What is in this article?:
- Safeway's Rancher's Reserve Brand Focuses On Tenderness
- Just sitting on the shelf
- A hit with customers
- With its Rancher's Reserve brand, Safeway has found guaranteeing tenderness brings consumers.
- Rancher's Reserve consists primarily of High Select and Low Choice carcasses. Its price tag is higher than commodity beef of the same grades but less than Premium Choice brands.
Just sitting on the shelf
“Naively, we thought if we could provide an accurate measure of tenderness there would be a lot of takers; it languished on the shelf for almost a decade,” Koohmaraie says.
That was until Safeway came across the research in the late 1990s. By 2002, Safeway was convinced the technology could be incorporated into a system enabling it to create its own beef brand guaranteed to be tender.
By then, Glen Dolezal, CMS director of new technology applications, says CMS had also added SSF to its arsenal of tenderness tools. Besides being tested for tenderness, Rancher's Reserve carcasses experience a host of other tenderness interventions, including electro-stimulation and mechanical stretching processes patented by CMS.
How it works
In the simplest of terms, CMS utilizes vision cameras and electronic testing to help sort out carcasses that should qualify for Rancher's Reserve. The folks there have also tenderness-tested at least 15 carcasses from 1,300 of their largest feedlot suppliers, so they know where the most tender cattle are coming from most often, and Dolezal says they're beginning to understand the management and genetic factors that contribute to it. This is in addition to extensive company research examining the seasonality of tenderness.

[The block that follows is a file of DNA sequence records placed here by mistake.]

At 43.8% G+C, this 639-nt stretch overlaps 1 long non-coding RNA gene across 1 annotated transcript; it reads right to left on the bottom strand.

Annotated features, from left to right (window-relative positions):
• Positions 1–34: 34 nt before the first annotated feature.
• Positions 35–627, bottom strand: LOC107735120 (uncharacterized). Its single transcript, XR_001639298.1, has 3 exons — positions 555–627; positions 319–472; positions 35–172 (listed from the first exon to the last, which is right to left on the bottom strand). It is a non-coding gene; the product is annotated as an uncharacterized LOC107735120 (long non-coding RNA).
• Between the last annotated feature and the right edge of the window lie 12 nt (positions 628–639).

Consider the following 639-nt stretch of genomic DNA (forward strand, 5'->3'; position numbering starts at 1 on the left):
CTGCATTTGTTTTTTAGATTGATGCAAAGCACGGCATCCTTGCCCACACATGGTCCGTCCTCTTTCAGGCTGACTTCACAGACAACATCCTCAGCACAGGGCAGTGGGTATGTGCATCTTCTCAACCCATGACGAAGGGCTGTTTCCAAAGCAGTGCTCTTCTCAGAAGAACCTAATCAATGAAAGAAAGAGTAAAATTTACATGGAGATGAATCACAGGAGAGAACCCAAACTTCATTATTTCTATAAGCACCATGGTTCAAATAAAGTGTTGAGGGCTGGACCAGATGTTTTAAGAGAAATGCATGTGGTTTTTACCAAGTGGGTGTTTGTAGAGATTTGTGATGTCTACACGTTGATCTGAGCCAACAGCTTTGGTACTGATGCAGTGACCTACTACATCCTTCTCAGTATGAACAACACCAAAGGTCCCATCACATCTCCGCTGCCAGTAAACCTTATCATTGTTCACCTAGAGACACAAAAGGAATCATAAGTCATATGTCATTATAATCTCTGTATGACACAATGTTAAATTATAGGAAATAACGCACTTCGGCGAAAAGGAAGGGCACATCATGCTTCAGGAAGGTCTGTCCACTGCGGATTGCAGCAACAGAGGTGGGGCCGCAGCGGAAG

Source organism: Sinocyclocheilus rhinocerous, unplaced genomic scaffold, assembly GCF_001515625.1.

Among the pool of eligible carcasses, CMS randomly tests carcasses with SSF every day in three different labs.
Moreover, Sheeran explains, “Safeway didn't want to rely on any supplier telling us what tenderness was, so we decided to build our own lab to validate what the supplier was telling us.”
Basically, Safeway pulls meat from its shelves, then tests it for SSF in its lab to validate that tenderness meets the proprietary specification they and CMS agreed to. Having its own lab means Safeway can pull meat from competitors' cases to see how they stack up, too.
“We've placed a high value on providing tender beef, and the confidence of knowing it's tender is worth the cost of doing it. It's one thing for a retailer to say they have tender beef, and another to have the data to substantiate it like we do,” Sheeran says.
For perspective, Sheeran says Safeway and CMS have sampled about 250,000 carcasses with SSF, so far. He says all the SSF testing done by others adds up to maybe 10,000 samples each year.
Safeway believes so strongly in its ability to sift the tough from the tender that it offers a unique guarantee to customers. If someone is dissatisfied, not only does Safeway refund their money, but gives the customer another package of meat, the same cut of equal or higher value.
“It was important to me to give them their money back, plus the opportunity to try the product again, on us. We believe in it that strongly. Anyone can give them their money back, or even twice their money. I want them to try it again because if they do I know they'll be back,” Sheeran says. “I can tell you with a high degree of confidence you'll have a good eating experience with the Rancher's Reserve product line.”
Part of that confidence comes with the objectivity provided by SSF. Dolezal explains, “I like it because it's based on science. Instead of merely a visual estimate used for pricing (quality grades), this is an objective measure.
“We like the repeatability of it, and the simplicity from the standpoint you can take one slice instead of six cores,” Dolezal says.